Mike McCready explains how “transcendent” Stevie Ray Vaughan helped him understand Jimi Hendrix better
Mike McCready has sung the praises of Stevie Ray Vaughan, revealing that seeing him perform helped him to get a grip of his guitar hero Jimi Hendrix‘s trademark thumb technique.
READ MORE: Next Pearl Jam album set to be “heavier than you’d expect,” says Mike McCready
His praise of Vaughan isn’t limited to this, however – in a new interview with Guitarist, he also explains how Vaughan influenced so many other aspects of his playing, including his love of the Fender Strat.
When asked his reasons for falling in love with the Strat, McCready says: “I know exactly why.
“I was lucky enough to see Stevie Ray Vaughan play four times before he died. I loved Hendrix: he was my first guitar hero, growing up in Seattle. But seeing Stevie was transcendent. He made me understand Hendrix better.”
Seeing Vaughan had enabled McCready to see up close how Hendrix’s unusual technique of fretting the root notes of chords with his thumb benefitted his playing style.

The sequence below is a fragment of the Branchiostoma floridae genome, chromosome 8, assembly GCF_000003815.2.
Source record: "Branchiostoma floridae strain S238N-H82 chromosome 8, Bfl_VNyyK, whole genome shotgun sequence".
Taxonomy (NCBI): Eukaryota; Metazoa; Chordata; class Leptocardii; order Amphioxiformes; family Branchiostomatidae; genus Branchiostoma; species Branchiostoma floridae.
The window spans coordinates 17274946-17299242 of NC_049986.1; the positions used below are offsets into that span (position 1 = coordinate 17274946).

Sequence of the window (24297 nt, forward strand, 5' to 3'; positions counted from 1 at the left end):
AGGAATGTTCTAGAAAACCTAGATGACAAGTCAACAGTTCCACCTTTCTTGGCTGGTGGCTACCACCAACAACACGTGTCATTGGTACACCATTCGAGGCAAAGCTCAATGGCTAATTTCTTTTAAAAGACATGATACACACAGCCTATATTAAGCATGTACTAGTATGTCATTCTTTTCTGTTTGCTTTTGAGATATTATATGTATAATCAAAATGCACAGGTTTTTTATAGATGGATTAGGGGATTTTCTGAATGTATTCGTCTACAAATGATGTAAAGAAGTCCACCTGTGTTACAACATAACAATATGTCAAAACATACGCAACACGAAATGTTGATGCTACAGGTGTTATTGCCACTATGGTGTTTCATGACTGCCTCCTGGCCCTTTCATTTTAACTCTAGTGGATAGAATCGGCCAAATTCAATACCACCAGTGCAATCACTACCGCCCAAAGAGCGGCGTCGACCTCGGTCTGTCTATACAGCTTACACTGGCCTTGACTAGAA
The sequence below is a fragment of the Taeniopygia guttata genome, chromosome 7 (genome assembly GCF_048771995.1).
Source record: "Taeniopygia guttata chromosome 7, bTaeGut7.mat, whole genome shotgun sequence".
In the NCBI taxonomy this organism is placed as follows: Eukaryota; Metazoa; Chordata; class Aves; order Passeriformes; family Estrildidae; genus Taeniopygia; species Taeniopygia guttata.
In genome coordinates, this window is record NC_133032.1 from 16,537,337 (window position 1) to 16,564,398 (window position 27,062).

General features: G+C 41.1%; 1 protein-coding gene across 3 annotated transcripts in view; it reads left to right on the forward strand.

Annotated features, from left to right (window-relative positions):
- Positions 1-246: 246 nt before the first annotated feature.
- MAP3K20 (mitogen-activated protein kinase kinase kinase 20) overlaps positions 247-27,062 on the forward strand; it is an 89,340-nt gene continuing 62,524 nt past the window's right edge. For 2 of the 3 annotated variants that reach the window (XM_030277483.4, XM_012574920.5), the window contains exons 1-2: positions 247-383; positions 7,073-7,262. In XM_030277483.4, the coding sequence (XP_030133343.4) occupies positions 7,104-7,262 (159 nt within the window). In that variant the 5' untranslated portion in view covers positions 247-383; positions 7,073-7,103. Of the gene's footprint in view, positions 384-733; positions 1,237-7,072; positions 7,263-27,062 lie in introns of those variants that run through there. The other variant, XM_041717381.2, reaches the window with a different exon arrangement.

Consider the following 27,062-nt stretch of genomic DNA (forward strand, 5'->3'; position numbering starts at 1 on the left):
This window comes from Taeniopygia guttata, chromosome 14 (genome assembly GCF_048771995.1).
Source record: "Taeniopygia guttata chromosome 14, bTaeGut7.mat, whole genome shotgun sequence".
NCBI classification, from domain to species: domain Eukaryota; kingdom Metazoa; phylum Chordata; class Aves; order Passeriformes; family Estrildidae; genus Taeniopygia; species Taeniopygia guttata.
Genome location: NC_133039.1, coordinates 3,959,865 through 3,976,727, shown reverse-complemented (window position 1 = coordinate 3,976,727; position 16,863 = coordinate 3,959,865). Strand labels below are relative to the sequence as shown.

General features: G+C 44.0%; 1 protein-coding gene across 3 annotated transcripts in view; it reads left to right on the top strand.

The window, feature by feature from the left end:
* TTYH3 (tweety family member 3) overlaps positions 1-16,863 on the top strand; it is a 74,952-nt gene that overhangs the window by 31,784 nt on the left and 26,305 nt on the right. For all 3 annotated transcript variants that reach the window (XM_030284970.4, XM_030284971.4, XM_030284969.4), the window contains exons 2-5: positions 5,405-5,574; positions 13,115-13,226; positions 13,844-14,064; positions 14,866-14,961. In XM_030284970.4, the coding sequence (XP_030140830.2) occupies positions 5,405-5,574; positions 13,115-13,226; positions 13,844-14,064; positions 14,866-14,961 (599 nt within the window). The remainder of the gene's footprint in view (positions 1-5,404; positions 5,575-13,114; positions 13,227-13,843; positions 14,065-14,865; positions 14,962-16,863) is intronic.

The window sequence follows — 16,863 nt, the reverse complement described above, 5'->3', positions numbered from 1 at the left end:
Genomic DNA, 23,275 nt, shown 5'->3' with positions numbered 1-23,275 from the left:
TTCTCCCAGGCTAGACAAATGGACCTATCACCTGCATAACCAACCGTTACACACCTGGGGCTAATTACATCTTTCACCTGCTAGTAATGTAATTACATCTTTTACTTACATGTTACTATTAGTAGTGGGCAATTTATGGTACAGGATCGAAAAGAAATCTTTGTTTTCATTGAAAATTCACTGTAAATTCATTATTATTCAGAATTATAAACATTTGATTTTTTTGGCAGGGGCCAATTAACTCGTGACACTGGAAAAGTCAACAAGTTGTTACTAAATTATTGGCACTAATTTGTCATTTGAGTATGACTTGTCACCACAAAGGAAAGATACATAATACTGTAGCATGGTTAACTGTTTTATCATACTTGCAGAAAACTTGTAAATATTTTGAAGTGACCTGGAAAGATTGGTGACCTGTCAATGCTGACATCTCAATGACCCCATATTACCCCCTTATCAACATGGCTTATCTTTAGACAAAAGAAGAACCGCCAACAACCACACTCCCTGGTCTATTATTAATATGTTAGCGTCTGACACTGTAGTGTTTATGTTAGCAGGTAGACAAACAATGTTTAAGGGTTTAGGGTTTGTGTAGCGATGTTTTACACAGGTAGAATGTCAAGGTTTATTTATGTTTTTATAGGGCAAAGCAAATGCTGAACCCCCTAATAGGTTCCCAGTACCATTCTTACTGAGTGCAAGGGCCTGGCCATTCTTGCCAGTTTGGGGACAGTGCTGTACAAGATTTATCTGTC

“I could watch Hendrix play Monterey, but I still didn’t really know what he was doing,” says McCready.
“I saw he had his thumb over the fretboard, but it still didn’t make any sense to me. But when I saw Stevie live, it was like, ‘Oh! That’s what he’s doing.’ Stevie somehow taught me through osmosis. He was so bluesy and so real, and he’d sit on the side of the stage at the end of the show and do Lenny, y’know, that little mellow piece.
“When he did Voodoo Child, it was so bad-ass. He changed how I wanted to play, and if you listen to [1992 single] Even Flow, you can hear me trying to emulate his stuff.”
Indeed, the story goes that McCready landed his spot in Pearl Jam after Stone Gossard heard him playing Vaughan’s Couldn’t Stand The Weather, but he clarifies that this happened at a house party rather than a gig as is often believed and it occurred some time before he was asked to join the band.
“I was at a party at my friend’s house,” says McCready. “I was in his bedroom and I put on Stevie Ray Vaughan’s Couldn’t Stand The Weather and was playing along to it. I remember Stone Gossard walked in. I had known Stone since sixth grade, but he had Mother Love Bone happening already.
“Cut to about a year later when Andy [Wood] passed, I got a call out of the blue from Stone and I think it was because he saw me playing Couldn’t Stand The Weather to the record… he said he couldn’t do that stuff – and I could kind of do it.”
Earlier this month, McCready reveals he doesn’t know how to play the intro to Pearl Jam’s hit Alive, because it turns out Gossard plays that part.
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